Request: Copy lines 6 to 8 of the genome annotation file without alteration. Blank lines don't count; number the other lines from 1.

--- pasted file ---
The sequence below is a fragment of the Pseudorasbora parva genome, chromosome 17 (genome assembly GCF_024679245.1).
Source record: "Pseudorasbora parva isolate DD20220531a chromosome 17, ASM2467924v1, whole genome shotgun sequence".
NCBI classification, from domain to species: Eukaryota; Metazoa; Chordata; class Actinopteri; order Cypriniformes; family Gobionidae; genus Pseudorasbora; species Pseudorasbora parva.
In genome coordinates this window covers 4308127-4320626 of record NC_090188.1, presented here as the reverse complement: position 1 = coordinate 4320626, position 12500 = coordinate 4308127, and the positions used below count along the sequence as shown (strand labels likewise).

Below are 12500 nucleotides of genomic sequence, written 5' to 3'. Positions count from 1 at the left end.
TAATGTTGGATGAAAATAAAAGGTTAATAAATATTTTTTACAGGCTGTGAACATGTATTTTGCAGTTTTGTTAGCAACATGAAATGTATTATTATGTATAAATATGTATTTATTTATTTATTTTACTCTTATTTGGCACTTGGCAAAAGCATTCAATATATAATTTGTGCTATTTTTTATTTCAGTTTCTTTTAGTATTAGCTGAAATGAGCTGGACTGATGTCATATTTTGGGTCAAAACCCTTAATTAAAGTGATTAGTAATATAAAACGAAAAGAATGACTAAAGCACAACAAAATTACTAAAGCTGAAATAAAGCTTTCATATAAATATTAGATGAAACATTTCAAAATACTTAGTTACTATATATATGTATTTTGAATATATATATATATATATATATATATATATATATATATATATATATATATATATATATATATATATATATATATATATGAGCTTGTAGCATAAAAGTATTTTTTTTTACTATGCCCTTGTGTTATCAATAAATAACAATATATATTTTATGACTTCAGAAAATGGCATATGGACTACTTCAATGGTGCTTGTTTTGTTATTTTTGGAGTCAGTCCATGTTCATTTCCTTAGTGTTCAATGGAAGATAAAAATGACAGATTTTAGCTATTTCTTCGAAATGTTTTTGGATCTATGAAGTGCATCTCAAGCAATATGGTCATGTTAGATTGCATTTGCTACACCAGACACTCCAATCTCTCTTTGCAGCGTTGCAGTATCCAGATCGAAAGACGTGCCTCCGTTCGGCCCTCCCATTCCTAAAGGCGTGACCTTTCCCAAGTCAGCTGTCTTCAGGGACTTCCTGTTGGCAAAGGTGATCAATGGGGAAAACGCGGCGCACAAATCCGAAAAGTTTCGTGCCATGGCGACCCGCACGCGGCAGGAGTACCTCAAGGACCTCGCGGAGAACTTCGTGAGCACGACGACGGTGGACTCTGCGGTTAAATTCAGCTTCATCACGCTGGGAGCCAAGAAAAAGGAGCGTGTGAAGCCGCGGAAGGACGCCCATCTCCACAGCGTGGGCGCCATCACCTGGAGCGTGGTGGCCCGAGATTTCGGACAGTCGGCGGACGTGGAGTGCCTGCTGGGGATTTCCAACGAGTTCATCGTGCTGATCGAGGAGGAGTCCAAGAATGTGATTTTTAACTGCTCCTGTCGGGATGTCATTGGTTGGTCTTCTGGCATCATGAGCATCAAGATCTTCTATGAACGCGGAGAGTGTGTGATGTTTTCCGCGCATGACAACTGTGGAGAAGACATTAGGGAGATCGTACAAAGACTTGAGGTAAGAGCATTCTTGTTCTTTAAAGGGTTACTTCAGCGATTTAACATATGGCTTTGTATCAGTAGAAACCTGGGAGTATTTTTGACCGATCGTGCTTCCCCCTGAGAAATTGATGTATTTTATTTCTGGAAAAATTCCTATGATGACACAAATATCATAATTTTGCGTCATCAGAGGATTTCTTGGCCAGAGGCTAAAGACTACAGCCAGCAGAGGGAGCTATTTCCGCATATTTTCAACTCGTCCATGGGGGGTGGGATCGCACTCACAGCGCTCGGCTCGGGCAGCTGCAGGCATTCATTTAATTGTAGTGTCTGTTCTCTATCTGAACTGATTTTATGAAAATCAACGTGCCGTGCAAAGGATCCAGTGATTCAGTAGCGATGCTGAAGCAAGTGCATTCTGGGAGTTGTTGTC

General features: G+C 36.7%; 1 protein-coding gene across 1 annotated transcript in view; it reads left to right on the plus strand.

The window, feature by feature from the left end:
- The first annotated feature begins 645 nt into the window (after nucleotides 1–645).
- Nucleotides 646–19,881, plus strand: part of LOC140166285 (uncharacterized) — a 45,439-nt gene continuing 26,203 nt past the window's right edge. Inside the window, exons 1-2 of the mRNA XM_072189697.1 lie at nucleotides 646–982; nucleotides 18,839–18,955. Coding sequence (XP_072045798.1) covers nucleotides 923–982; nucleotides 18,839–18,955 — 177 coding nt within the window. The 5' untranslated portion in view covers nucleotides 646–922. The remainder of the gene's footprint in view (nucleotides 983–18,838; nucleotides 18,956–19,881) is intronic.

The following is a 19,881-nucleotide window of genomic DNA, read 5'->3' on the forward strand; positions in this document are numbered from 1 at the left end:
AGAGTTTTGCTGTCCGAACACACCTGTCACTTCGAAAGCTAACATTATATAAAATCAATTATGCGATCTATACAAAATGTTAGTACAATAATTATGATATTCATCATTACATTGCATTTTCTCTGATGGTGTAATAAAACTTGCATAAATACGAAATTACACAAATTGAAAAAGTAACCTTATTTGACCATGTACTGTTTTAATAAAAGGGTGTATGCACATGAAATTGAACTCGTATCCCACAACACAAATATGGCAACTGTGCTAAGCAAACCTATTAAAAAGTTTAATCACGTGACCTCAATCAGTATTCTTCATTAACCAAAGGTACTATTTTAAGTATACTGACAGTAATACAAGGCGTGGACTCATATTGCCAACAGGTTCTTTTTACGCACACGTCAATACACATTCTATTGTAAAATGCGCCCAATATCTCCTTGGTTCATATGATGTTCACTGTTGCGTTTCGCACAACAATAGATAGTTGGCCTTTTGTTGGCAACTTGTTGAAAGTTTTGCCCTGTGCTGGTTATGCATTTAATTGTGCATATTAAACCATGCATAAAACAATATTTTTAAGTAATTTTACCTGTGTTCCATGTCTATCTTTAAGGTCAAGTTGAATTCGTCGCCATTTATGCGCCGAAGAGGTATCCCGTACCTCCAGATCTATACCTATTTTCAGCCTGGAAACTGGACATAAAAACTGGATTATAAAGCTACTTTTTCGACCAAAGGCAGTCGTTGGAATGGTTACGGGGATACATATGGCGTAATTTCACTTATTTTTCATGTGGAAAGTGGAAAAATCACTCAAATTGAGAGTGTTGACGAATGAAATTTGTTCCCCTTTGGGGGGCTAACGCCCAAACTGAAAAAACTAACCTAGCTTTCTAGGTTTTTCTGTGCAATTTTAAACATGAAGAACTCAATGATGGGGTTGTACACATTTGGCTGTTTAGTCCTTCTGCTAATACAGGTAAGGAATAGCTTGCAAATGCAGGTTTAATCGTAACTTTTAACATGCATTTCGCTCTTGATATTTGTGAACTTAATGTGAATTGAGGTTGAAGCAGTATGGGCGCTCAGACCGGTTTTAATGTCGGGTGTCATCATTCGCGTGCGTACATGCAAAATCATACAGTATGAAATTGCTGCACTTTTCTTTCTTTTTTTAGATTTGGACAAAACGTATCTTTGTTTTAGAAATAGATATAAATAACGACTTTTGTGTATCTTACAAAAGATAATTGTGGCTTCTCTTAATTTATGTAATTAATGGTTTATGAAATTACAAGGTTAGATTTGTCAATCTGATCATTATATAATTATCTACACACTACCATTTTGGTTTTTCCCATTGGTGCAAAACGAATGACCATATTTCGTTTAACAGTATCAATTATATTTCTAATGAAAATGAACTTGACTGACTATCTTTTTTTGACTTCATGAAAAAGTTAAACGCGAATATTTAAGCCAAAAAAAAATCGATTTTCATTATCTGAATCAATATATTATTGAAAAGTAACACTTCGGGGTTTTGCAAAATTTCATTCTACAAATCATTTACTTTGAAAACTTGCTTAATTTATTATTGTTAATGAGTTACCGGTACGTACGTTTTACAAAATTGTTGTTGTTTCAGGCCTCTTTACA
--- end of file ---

TAATGTTGGATGAAAATAAAAGGTTAATAAATATTTTTTACAGGCTGTGAACATGTATTTTGCAGTTTTGTTAGCAACATGAAATGTATTATTATGTATAAATATGTATTTATTTATTTATTTTACTCTTATTTGGCACTTGGCAAAAGCATTCAATATATAATTTGTGCTATTTTTTATTTCAGTTTCTTTTAGTATTAGCTGAAATGAGCTGGACTGATGTCATATTTTGGGTCAAAACCCTTAATTAAAGTGATTAGTAATATAAAACGAAAAGAATGACTAAAGCACAACAAAATTACTAAAGCTGAAATAAAGCTTTCATATAAATATTAGATGAAACATTTCAAAATACTTAGTTACTATATATATGTATTTTGAATATATATATATATATATATATATATATATATATATATATATATATATATATATATATATATATATATATATATATATGAGCTTGTAGCATAAAAGTATTTTTTTTTACTATGCCCTTGTGTTATCAATAAATAACAATATATATTTTATGACTTCAGAAAATGGCATATGGACTACTTCAATGGTGCTTGTTTTGTTATTTTTGGAGTCAGTCCATGTTCATTTCCTTAGTGTTCAATGGAAGATAAAAATGACAGATTTTAGCTATTTCTTCGAAATGTTTTTGGATCTATGAAGTGCATCTCAAGCAATATGGTCATGTTAGATTGCATTTGCTACACCAGACACTCCAATCTCTCTTTGCAGCGTTGCAGTATCCAGATCGAAAGACGTGCCTCCGTTCGGCCCTCCCATTCCTAAAGGCGTGACCTTTCCCAAGTCAGCTGTCTTCAGGGACTTCCTGTTGGCAAAGGTGATCAATGGGGAAAACGCGGCGCACAAATCCGAAAAGTTTCGTGCCATGGCGACCCGCACGCGGCAGGAGTACCTCAAGGACCTCGCGGAGAACTTCGTGAGCACGACGACGGTGGACTCTGCGGTTAAATTCAGCTTCATCACGCTGGGAGCCAAGAAAAAGGAGCGTGTGAAGCCGCGGAAGGACGCCCATCTCCACAGCGTGGGCGCCATCACCTGGAGCGTGGTGGCCCGAGATTTCGGACAGTCGGCGGACGTGGAGTGCCTGCTGGGGATTTCCAACGAGTTCATCGTGCTGATCGAGGAGGAGTCCAAGAATGTGATTTTTAACTGCTCCTGTCGGGATGTCATTGGTTGGTCTTCTGGCATCATGAGCATCAAGATCTTCTATGAACGCGGAGAGTGTGTGATGTTTTCCGCGCATGACAACTGTGGAGAAGACATTAGGGAGATCGTACAAAGACTTGAGGTAAGAGCATTCTTGTTCTTTAAAGGGTTACTTCAGCGATTTAACATATGGCTTTGTATCAGTAGAAACCTGGGAGTATTTTTGACCGATCGTGCTTCCCCCTGAGAAATTGATGTATTTTATTTCTGGAAAAATTCCTATGATGACACAAATATCATAATTTTGCGTCATCAGAGGATTTCTTGGCCAGAGGCTAAAGACTACAGCCAGCAGAGGGAGCTATTTCCGCATATTTTCAACTCGTCCATGGGGGGTGGGATCGCACTCACAGCGCTCGGCTCGGGCAGCTGCAGGCATTCATTTAATTGTAGTGTCTGTTCTCTATCTGAACTGATTTTATGAAAATCAACGTGCCGTGCAAAGGATCCAGTGATTCAGTAGCGATGCTGAAGCAAGTGCATTCTGGGAGTTGTTGTC

General features: G+C 36.7%; 1 protein-coding gene across 1 annotated transcript in view; it reads left to right on the plus strand.

The window, feature by feature from the left end: